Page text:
When Texas’ Most Toxic Sites Flooded These Are the Communities that Suffered Most

The EPA’s response only made matters worse.

The Highlands Acid Pit inundated with Harvey floodwaters.Jason Dearen/AP

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In August, Hurricane Harvey made landfall in southeast Texas as a Category 4 storm, bringing with it catastrophic winds and 33 trillion gallons of rain, which caused deadly flooding in the Gulf Coast region of the state and around the Houston area. The record breaking rainfall also brought another problem: Toxic pollutants in vulnerable communities.

There are 82 Superfund sites—EPA-designated areas that have been polluted with toxic waste and chemicals—in 13 counties affected by Harvey. According to the Center for Biological Diversity, a nonprofit conservation organization, 73 percent of those sites are located in communities that are predominantly low-income or homes to people of color. Of the 16 Harvey-affected Superfund sites reported flooded by the Environmental Protection Agency and the Associated Press, nine are in neighborhoods where the majority of the population is of color, low-income, or both. Residents are worried that flooded sites could spread toxic waste to their homes and neighborhoods.

Environmentalists are alleging that the Environmental Protection Agency has not acted fast enough. “The EPA’s slow response to this crisis compounds the risks,” John Fleming, a staff scientist at the Center for Biological Diversity’s Climate Law Institute, said in a press release. “This situation is horribly unjust to people of color and low-income communities already bearing an unfair pollution burden.”

The Highlands Acid Pit in Highlands, Texas, about 20 miles from Houston, was designated as a Superfund site in 1982 and was flooded by Harvey. According to the EPA, in the 1950s the pit received an unknown amount of industrial waste that the agency believed to be sulfuric acid from an old oil and gas refinery. The chemicals have since seeped into the soil and the ground water. The site has flooded at least once before in 1961 during Hurricane Carla. Today, the area is home to thousands of people—some whose families have lived there for generations.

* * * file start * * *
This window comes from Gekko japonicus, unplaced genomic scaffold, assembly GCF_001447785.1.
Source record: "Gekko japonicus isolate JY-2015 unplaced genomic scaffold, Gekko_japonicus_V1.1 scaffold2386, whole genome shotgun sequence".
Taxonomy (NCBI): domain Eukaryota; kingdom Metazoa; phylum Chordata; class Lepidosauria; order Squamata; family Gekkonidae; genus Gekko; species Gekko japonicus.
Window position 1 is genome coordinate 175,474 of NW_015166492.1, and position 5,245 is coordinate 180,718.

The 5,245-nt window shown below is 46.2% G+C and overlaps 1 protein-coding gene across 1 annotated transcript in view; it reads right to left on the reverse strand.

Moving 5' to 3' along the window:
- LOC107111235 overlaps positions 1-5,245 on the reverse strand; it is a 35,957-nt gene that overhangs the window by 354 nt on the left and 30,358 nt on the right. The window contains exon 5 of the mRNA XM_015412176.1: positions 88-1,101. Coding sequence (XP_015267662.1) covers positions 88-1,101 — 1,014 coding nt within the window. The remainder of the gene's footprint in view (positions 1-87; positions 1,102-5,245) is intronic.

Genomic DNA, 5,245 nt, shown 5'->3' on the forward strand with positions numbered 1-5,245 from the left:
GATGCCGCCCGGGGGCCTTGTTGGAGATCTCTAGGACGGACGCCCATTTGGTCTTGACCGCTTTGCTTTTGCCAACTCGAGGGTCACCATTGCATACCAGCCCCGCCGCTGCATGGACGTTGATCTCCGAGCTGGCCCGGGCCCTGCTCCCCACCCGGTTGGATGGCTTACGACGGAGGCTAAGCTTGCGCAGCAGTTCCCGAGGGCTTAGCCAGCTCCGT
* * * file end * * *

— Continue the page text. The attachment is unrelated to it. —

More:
The Highlands Acid Pit is not an anomaly. Harris County, home to the city of Houston, has 50 Superfund sites alone. In Harris County, neighborhoods with Superfund sites are, on average, 79 percent nonwhite.

A map showing where non-white populations are concentrated.

Curt Bradley/Center for Biological Diversity

On average, 42 percent of the population near Superfund sites is low-income. 

A map showing where low-income populations are concentrated.

Curt Bradley/Center for Biological Diversity

The EPA has been taking the heat for responding slowly to the communities living near flooded Superfund sites. Last week, the Associated Press reported that while its own journalists used boats to access some of the flooded sites, the EPA had not yet been to some of the sites . After the story was published, the EPA released a bizarre statement that called the story “misleading” and personally attacked one of the bylined reporters.

In the wake of Harvey and Hurricane Irma, which is poised to make landfall in Florida some time on Saturday, EPA head Scott Pruitt said that now isn’t the time to discuss climate change, despite the role it’s playing in these storms.

Scientists are unsure if climate change will cause more frequent hurricanes or even more intense ones, but they are pretty confident that storms like Harvey, which drop unprecedented amount of rain, can be linked to global warming. And more rain means more flooded Superfund sites that could cause further damage in hurricane-prone areas. Fleming has no confidence that the EPA can handle the multiple challenges, saying, “Harvey’s toxic fallout is an environmental-justice issue the EPA is increasingly ill equipped to handle.”

More Mother Jones reporting on Climate Desk


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